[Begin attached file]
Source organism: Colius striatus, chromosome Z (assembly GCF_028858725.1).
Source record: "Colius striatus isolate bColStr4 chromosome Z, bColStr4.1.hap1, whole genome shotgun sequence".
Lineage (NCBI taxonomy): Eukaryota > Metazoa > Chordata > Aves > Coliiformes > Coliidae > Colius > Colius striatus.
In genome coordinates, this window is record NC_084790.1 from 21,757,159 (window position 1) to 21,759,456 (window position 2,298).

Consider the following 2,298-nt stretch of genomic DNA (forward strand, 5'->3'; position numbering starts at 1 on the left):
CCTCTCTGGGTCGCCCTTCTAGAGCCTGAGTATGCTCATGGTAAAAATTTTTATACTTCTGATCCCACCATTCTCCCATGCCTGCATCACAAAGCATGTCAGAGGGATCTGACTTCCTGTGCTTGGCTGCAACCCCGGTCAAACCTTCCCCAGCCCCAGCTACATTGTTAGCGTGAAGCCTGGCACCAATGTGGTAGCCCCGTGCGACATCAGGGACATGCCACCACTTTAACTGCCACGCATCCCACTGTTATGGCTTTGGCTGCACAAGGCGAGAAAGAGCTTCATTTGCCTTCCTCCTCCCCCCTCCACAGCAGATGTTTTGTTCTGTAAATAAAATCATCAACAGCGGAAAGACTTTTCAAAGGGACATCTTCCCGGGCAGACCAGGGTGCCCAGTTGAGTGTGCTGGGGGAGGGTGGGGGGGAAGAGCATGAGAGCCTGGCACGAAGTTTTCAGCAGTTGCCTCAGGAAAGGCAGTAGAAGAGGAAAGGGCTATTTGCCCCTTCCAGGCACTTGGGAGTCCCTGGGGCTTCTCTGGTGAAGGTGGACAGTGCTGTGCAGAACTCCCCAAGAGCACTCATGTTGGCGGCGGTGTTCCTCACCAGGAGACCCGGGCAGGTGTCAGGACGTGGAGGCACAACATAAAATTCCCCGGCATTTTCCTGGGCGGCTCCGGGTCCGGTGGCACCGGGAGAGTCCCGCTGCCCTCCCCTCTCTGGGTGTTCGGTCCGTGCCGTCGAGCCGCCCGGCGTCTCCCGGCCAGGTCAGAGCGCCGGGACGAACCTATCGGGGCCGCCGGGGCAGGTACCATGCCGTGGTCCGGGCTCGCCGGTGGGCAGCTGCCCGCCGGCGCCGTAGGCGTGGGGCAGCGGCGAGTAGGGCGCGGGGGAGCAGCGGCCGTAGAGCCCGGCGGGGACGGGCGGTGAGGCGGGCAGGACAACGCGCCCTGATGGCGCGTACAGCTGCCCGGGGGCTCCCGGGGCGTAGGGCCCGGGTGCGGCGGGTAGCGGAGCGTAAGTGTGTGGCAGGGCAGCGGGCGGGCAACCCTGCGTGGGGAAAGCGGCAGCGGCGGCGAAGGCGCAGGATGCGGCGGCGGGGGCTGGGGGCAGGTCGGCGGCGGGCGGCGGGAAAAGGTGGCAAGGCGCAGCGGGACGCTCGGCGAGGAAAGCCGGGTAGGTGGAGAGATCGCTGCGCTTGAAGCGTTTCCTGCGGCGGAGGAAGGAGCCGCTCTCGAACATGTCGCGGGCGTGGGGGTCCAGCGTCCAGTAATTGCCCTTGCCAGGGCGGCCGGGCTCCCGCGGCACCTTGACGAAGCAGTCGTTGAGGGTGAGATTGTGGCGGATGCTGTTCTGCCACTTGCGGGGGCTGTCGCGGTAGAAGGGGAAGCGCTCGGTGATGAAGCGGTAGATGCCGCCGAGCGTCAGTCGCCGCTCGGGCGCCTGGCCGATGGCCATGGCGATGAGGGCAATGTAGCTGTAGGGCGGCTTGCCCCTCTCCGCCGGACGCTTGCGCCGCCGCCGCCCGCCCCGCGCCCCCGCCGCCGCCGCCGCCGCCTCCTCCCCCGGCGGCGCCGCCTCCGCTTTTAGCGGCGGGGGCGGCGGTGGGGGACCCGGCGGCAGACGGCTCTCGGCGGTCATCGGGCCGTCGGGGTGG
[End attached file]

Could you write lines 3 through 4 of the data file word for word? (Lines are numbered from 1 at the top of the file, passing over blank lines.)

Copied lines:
Lineage (NCBI taxonomy): Eukaryota > Metazoa > Chordata > Aves > Coliiformes > Coliidae > Colius > Colius striatus.
In genome coordinates, this window is record NC_084790.1 from 21,757,159 (window position 1) to 21,759,456 (window position 2,298).